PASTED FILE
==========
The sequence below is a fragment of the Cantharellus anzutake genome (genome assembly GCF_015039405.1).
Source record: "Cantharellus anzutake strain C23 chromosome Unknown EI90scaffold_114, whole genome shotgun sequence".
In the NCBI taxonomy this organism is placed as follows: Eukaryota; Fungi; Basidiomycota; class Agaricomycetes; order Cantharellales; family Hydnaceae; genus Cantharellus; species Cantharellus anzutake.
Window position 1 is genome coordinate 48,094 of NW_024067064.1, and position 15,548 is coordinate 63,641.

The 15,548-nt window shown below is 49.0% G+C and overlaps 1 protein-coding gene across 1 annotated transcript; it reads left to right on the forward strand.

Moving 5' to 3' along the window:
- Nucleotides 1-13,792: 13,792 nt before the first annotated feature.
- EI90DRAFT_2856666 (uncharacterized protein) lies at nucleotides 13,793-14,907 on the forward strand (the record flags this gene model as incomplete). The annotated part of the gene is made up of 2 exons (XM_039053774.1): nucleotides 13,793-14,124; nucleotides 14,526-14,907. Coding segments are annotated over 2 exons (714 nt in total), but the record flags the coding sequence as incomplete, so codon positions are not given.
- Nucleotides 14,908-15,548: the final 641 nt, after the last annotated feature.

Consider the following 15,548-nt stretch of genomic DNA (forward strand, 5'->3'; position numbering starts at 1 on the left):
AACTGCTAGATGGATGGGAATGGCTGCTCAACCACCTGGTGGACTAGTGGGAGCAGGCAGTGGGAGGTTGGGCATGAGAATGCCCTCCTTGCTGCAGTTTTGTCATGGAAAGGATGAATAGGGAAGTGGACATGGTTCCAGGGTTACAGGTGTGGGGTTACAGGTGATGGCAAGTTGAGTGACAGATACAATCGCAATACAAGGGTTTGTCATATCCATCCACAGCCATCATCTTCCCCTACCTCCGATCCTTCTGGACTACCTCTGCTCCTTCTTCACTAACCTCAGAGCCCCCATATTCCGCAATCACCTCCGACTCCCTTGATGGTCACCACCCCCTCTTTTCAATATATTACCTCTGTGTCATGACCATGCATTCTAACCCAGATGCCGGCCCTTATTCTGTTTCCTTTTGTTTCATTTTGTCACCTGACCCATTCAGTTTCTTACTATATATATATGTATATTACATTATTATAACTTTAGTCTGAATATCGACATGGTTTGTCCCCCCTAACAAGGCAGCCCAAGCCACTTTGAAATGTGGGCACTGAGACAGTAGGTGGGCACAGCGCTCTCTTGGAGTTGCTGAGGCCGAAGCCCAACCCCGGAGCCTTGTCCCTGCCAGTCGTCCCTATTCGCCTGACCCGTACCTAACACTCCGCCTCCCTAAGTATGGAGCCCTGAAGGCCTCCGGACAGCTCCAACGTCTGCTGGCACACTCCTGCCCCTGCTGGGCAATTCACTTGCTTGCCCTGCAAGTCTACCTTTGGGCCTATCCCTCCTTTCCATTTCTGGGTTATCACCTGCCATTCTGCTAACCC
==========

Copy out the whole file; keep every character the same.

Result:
The sequence below is a fragment of the Cantharellus anzutake genome (genome assembly GCF_015039405.1).
Source record: "Cantharellus anzutake strain C23 chromosome Unknown EI90scaffold_114, whole genome shotgun sequence".
In the NCBI taxonomy this organism is placed as follows: Eukaryota; Fungi; Basidiomycota; class Agaricomycetes; order Cantharellales; family Hydnaceae; genus Cantharellus; species Cantharellus anzutake.
Window position 1 is genome coordinate 48,094 of NW_024067064.1, and position 15,548 is coordinate 63,641.

The 15,548-nt window shown below is 49.0% G+C and overlaps 1 protein-coding gene across 1 annotated transcript; it reads left to right on the forward strand.

Moving 5' to 3' along the window:
- Nucleotides 1-13,792: 13,792 nt before the first annotated feature.
- EI90DRAFT_2856666 (uncharacterized protein) lies at nucleotides 13,793-14,907 on the forward strand (the record flags this gene model as incomplete). The annotated part of the gene is made up of 2 exons (XM_039053774.1): nucleotides 13,793-14,124; nucleotides 14,526-14,907. Coding segments are annotated over 2 exons (714 nt in total), but the record flags the coding sequence as incomplete, so codon positions are not given.
- Nucleotides 14,908-15,548: the final 641 nt, after the last annotated feature.

Consider the following 15,548-nt stretch of genomic DNA (forward strand, 5'->3'; position numbering starts at 1 on the left):
AACTGCTAGATGGATGGGAATGGCTGCTCAACCACCTGGTGGACTAGTGGGAGCAGGCAGTGGGAGGTTGGGCATGAGAATGCCCTCCTTGCTGCAGTTTTGTCATGGAAAGGATGAATAGGGAAGTGGACATGGTTCCAGGGTTACAGGTGTGGGGTTACAGGTGATGGCAAGTTGAGTGACAGATACAATCGCAATACAAGGGTTTGTCATATCCATCCACAGCCATCATCTTCCCCTACCTCCGATCCTTCTGGACTACCTCTGCTCCTTCTTCACTAACCTCAGAGCCCCCATATTCCGCAATCACCTCCGACTCCCTTGATGGTCACCACCCCCTCTTTTCAATATATTACCTCTGTGTCATGACCATGCATTCTAACCCAGATGCCGGCCCTTATTCTGTTTCCTTTTGTTTCATTTTGTCACCTGACCCATTCAGTTTCTTACTATATATATATGTATATTACATTATTATAACTTTAGTCTGAATATCGACATGGTTTGTCCCCCCTAACAAGGCAGCCCAAGCCACTTTGAAATGTGGGCACTGAGACAGTAGGTGGGCACAGCGCTCTCTTGGAGTTGCTGAGGCCGAAGCCCAACCCCGGAGCCTTGTCCCTGCCAGTCGTCCCTATTCGCCTGACCCGTACCTAACACTCCGCCTCCCTAAGTATGGAGCCCTGAAGGCCTCCGGACAGCTCCAACGTCTGCTGGCACACTCCTGCCCCTGCTGGGCAATTCACTTGCTTGCCCTGCAAGTCTACCTTTGGGCCTATCCCTCCTTTCCATTTCTGGGTTATCACCTGCCATTCTGCTAACCC